The patchy bloom stretches from the curve of the panhandle to the central Tampa Bay region. It measures approximately 80 miles long by 50 miles wide.

Red tide occurs when naturally occurring algae bloom out of control, producing toxins deadly to fish and other marine life. The odorless chemicals can trigger respiratory distress in people, such as coughing and wheezing.

Dust storm cuts off water and electricity in Kazakhstan's Aktau

Dust storm Kazakhstan

Dust storm in Aktau, Kazakhstan.
A severe dust storm has left Aktau citing in western Kazakhstan without water and electricity, Tengrinews reports citing Aktau Business. The disaster hit the city in Mangistau Oblast on Sunday, August 10.

The city is located on the shore of the Caspian Sea, in the middle of a desert with a harsh hot climate and no immediately available fresh water. Mangistau atomic energy complex MAEC-Kazatomprom is the only source of electricity, heat and water for the city of Aktau and the surrounding towns and villages. The water is produced by desalination and distillation of salty water from the Caspian Sea.

The dust storm caused a failure at the central power line leaving around 200 thousand citizens cut off from electricity. After that water supply stopped too - both drinking and technical water
Cloud Lightning

Nine killed in record rains in Southwest China

Southwest China rains
© Getty Images
Rescuers evacuate residents from floods in Guiyang in China's Guizhou province last month.
At least nine people were killed and 11 others went missing after heavy rains lashed southwest China for the last two days.

Nine deaths were reported in Xishui County of Guizhou Province, which was battered by torrential rain on Sunday and yesterday, state-run Xinhua news agency reported. So far 3,120 people had been evacuated for safety reasons.

Twenty-five homes were washed away and 42 others were seriously damaged.

Economic losses in Xishui County were estimated at 190 million yuan ( USD 30.88 million).

Nine people in Xishui were reported missing in floods and rescue work continued till late last night.

Extreme weather in Russia - July 2014 (VIDEO)

Extreme weather phenomena battered many parts of Russia in July. From waterspouts in the Black and Azov Seas, to super-sized hail on beaches, super-cells in Siberia, and deluges throughout the country, Russia is not used to such weather. Check it out...

Cloud Precipitation

Potent storm to deliver rain, flash flooding to Pittsburgh, Philadelphia and New York City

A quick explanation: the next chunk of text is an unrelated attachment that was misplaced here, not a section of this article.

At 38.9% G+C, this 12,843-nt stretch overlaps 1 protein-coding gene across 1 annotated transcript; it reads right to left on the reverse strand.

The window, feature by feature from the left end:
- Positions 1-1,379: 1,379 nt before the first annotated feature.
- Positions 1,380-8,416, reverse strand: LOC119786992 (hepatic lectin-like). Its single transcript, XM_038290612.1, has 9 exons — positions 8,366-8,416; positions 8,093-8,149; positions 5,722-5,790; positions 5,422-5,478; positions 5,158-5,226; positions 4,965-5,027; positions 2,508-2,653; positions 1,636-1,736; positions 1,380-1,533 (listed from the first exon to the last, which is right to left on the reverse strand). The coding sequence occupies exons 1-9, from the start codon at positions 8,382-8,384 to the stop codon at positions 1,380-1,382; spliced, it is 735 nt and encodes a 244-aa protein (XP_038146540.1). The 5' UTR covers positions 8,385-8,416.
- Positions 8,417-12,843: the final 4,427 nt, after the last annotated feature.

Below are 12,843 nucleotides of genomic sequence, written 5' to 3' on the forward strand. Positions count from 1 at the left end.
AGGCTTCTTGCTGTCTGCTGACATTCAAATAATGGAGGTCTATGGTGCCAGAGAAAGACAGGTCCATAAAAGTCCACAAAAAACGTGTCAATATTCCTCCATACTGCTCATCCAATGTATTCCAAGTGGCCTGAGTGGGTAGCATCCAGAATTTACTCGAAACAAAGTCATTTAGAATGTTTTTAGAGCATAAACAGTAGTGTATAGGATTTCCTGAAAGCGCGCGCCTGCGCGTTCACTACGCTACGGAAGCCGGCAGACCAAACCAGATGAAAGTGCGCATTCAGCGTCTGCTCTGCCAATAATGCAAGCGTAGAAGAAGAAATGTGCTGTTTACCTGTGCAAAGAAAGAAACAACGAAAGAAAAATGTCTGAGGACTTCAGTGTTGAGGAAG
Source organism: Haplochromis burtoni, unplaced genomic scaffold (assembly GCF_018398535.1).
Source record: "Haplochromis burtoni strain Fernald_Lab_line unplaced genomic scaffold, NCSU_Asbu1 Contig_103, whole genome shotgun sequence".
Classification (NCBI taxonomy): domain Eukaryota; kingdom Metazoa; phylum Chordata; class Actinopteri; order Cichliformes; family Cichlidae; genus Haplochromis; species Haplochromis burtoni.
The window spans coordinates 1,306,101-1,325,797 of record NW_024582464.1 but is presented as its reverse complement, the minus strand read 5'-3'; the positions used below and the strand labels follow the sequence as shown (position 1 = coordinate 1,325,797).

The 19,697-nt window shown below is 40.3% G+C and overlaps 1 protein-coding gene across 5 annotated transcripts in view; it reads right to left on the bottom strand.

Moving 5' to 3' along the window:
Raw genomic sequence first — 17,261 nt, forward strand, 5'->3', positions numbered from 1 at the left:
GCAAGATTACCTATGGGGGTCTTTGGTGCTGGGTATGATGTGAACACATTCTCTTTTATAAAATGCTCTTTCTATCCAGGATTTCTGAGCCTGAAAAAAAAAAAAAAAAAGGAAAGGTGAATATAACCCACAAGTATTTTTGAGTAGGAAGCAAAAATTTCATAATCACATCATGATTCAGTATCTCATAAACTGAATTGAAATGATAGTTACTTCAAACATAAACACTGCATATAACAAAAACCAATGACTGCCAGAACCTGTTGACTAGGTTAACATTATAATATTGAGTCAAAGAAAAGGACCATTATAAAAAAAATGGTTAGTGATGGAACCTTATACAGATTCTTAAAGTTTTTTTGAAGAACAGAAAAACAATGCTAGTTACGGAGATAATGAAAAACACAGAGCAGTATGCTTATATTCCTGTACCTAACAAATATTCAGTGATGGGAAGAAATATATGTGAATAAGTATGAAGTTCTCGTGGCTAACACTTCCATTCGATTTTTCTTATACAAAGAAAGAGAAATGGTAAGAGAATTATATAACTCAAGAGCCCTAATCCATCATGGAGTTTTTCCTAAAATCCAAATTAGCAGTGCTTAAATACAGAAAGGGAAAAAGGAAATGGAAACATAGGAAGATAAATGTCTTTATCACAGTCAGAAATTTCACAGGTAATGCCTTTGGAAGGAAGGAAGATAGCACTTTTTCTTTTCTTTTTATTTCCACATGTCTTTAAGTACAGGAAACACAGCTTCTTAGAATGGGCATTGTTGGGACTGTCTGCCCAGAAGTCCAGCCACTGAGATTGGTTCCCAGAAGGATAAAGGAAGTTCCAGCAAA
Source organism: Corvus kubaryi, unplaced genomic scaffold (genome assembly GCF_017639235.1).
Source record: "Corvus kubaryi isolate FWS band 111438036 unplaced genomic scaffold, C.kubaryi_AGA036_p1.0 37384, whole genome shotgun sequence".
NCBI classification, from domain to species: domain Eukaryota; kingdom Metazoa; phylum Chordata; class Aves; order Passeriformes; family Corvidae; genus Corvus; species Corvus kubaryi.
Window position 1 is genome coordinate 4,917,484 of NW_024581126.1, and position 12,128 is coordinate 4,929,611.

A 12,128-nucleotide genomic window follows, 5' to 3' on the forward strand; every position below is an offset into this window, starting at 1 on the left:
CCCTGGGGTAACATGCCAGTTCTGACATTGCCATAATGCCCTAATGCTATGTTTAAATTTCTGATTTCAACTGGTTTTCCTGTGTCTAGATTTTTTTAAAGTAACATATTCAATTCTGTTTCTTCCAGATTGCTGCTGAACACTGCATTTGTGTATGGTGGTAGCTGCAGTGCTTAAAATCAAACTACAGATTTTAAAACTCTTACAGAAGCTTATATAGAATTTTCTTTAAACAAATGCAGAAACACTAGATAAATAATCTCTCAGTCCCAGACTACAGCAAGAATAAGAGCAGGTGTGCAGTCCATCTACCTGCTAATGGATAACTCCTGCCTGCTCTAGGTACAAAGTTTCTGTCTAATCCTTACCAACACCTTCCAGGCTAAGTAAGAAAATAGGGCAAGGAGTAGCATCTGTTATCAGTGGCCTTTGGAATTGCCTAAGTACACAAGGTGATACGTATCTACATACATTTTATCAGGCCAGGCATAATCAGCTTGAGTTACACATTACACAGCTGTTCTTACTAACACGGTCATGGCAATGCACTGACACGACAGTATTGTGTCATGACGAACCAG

After a warm and dry weekend across the mid-Atlantic states, a potent early week storm will generate drenching showers and thunderstorms, bringing a threat for flash flooding to many locations.

The same storm system has already wreaked havoc in the Southeast, causing one fatality in South Carolina due to flash flooding.

Potent low pressure will strengthen over the Ohio Valley on Monday, tapping into abundant moisture from the south, which will provide fuel for the drenching storms.

Heavy thunderstorms will first develop across much of the state of Ohio during the day on Monday, bringing torrential downpours to Columbus, Cleveland, Zanesville, and Youngstown.

By the time the evening commute rolls around on Monday, the heavy rain threat will transition into western Pennsylvania.

Many locations will pick up between two and four inches of rainfall with locally higher amounts possible. Rainfall to this magnitude will lead to flooding of streams and creeks.
Cloud Precipitation

Rogue waves blamed for shipping disasters

© Getty Images
An oil tanker heads into a monster wave.
When the cruise ship Louis Majesty left Barcelona in eastern Spain for Genoa in northern Italy, it was for the leisurely final leg of a hopscotching tour around the Mediterranean. But the Mediterranean had other ideas.

Storm clouds were gathering as the boat ventured eastwards out of the port at around 1pm on March 3, 2010. The sea swell steadily increased during the first hours of the voyage, enough to test those with less-experienced sea legs, but still nothing out of the ordinary.

At 4.20 pm, the ship ran without warning into a wall of water 8 metres or more in height. As far as events can be reconstructed, the boat's pitch as it descended the wave's lee tilted it into a second, and possibly a third, monster wave immediately behind.

Water smashed through the windows of a lounge on deck 5, almost 17 metres above the ship's water line. Two passengers were killed instantly and 14 more injured.

Then, as suddenly as the waves had appeared, they were gone. The boat turned and limped back to Barcelona.

A few decades ago, rogue waves of the sort that hit the Louis Majesty were the stuff of salty sea dogs' legends. No more. Real-world observations, backed up by improved theory and lab experiments, leave no doubt any more that monster waves happen - and not infrequently. The question has become: can we predict when and where they will occur?